Supply and demand is the most fundamental concept of economics and when it comes to aviation biofuels, demand is most certainly there. However, suppliers are faced with the double-edged challenge of scraping together large enough quantities of alternative fuels while bringing down the cost to a more palatable level.
In terms of making clear their desire to purchase alternatives to kerosene to reduce their carbon footprint, airlines deserve a hefty pat on the back. But unless they are willing to stump up a premium for greener fuels, that desire amounts to little more than a public relations exercise.
Proponents of alcohol-to-jet fuel are touting this as being the next big thing in making aviation more environmentally friendly. But we've heard all this before about alternative fuels derived from plant oils and animal fat. In the end, airlines that have carried out much-publicised flights using the latter have concluded that while their performance cannot be faulted, there is not enough of them and they are too expensive.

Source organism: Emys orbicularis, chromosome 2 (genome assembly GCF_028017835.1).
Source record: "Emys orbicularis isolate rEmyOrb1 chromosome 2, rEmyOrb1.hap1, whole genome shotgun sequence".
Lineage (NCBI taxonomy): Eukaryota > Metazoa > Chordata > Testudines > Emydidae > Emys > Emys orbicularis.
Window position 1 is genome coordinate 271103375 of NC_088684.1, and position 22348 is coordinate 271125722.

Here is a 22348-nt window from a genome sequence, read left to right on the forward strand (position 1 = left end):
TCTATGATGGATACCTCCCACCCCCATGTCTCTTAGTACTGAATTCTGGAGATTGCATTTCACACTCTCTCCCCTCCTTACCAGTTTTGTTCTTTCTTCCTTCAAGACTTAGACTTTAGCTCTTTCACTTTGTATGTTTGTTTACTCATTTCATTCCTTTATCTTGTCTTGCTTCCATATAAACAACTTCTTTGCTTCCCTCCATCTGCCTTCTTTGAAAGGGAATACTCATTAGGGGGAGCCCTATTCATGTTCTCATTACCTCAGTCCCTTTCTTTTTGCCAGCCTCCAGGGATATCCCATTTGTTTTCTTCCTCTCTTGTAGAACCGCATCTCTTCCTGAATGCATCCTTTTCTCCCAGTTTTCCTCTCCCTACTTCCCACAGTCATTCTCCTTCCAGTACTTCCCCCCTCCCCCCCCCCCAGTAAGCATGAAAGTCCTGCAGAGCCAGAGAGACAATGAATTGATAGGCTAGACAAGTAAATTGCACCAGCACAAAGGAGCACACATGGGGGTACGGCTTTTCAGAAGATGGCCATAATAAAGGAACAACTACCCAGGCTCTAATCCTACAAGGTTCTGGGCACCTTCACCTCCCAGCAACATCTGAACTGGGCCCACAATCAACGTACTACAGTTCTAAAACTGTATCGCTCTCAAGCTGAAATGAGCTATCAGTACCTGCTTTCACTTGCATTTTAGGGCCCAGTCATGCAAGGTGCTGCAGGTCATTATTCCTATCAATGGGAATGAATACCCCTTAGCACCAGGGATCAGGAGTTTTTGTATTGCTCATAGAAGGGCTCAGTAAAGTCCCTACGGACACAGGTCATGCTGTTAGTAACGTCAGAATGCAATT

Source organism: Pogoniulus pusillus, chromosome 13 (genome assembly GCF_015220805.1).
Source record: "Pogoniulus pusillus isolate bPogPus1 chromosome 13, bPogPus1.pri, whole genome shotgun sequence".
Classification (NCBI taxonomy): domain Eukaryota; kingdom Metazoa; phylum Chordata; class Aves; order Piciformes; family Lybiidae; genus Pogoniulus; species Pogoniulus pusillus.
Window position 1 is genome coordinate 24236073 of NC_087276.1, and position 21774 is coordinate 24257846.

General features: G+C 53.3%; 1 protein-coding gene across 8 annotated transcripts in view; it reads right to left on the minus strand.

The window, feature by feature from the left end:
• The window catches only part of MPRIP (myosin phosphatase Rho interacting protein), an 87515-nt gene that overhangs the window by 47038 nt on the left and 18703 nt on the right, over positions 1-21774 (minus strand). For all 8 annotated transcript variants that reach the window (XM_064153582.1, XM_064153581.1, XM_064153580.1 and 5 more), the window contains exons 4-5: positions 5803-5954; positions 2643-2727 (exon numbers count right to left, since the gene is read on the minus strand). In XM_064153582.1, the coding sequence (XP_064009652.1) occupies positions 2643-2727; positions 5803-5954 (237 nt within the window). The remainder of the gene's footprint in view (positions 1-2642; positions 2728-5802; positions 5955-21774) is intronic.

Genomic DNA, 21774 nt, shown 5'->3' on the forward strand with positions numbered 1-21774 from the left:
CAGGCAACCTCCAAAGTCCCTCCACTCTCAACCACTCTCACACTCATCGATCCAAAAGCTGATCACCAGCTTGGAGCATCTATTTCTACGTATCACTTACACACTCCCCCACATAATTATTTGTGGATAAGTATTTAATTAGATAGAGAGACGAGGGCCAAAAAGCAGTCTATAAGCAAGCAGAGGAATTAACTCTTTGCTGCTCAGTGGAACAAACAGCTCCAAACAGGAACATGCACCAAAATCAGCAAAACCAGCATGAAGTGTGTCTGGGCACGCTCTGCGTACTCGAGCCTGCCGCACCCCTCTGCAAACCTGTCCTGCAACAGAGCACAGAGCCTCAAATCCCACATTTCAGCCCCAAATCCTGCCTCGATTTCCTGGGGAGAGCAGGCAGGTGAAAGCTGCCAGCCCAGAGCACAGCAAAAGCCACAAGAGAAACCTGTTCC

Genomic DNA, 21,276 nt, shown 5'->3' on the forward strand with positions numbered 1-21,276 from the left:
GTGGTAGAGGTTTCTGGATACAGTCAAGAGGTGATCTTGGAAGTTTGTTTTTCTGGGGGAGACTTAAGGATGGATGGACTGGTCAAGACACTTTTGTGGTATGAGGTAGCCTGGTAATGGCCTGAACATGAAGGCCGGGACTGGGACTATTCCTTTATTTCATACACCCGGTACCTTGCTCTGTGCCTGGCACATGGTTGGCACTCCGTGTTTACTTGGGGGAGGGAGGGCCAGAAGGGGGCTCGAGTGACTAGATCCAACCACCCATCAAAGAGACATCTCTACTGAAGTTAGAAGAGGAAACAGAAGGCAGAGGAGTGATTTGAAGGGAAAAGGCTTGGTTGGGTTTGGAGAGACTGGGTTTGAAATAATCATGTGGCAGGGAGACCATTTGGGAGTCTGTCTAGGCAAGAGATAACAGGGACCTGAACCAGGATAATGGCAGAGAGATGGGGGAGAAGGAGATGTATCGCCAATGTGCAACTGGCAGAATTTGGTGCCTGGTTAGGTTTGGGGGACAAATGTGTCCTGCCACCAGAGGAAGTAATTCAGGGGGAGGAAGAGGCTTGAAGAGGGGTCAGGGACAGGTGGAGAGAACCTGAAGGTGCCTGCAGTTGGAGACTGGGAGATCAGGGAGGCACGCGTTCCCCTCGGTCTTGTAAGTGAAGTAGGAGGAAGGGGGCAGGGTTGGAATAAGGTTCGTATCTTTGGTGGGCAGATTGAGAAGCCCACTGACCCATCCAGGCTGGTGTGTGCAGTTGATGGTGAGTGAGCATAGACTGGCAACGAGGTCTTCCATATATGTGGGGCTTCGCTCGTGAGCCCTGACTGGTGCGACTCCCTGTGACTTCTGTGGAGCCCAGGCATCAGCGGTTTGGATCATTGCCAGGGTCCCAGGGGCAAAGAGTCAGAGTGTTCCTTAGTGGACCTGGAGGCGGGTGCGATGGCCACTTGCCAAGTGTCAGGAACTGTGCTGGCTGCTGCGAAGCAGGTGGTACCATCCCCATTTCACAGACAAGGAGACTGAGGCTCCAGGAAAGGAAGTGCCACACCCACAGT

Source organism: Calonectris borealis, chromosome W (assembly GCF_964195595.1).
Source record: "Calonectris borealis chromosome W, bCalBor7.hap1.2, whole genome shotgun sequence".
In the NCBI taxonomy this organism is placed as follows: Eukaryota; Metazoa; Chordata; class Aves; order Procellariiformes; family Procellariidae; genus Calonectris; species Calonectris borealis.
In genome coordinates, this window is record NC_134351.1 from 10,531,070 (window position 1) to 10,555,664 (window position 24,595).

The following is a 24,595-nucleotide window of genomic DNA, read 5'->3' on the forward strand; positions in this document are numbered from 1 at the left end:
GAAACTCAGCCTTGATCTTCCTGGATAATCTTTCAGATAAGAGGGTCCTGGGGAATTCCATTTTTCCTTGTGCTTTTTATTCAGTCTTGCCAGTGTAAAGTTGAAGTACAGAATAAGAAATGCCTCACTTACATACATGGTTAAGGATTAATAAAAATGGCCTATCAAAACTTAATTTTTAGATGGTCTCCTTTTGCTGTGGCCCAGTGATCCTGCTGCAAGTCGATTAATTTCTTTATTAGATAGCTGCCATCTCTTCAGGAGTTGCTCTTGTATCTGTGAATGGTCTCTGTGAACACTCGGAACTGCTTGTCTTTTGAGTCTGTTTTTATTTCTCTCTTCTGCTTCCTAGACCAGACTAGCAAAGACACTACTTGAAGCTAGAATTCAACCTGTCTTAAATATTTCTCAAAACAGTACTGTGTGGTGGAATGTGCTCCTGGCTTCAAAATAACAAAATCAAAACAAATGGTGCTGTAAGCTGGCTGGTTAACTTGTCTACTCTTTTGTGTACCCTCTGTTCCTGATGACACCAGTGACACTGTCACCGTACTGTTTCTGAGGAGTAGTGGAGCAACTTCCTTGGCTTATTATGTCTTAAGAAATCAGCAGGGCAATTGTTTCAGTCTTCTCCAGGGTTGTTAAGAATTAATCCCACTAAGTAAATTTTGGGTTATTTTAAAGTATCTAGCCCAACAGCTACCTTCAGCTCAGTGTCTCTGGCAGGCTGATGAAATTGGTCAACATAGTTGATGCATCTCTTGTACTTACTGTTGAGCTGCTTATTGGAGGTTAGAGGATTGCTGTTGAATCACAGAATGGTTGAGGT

Realistically, airlines are businesses and are unlikely to willingly pay more for something when they can continue to buy a similar product for less. What's really needed is some kind of government incentive to really get these potentially game-changing fuels off the ground, together with some brave investors with extremely deep pockets.
(This appears as the second leading article in Flight International 21 February)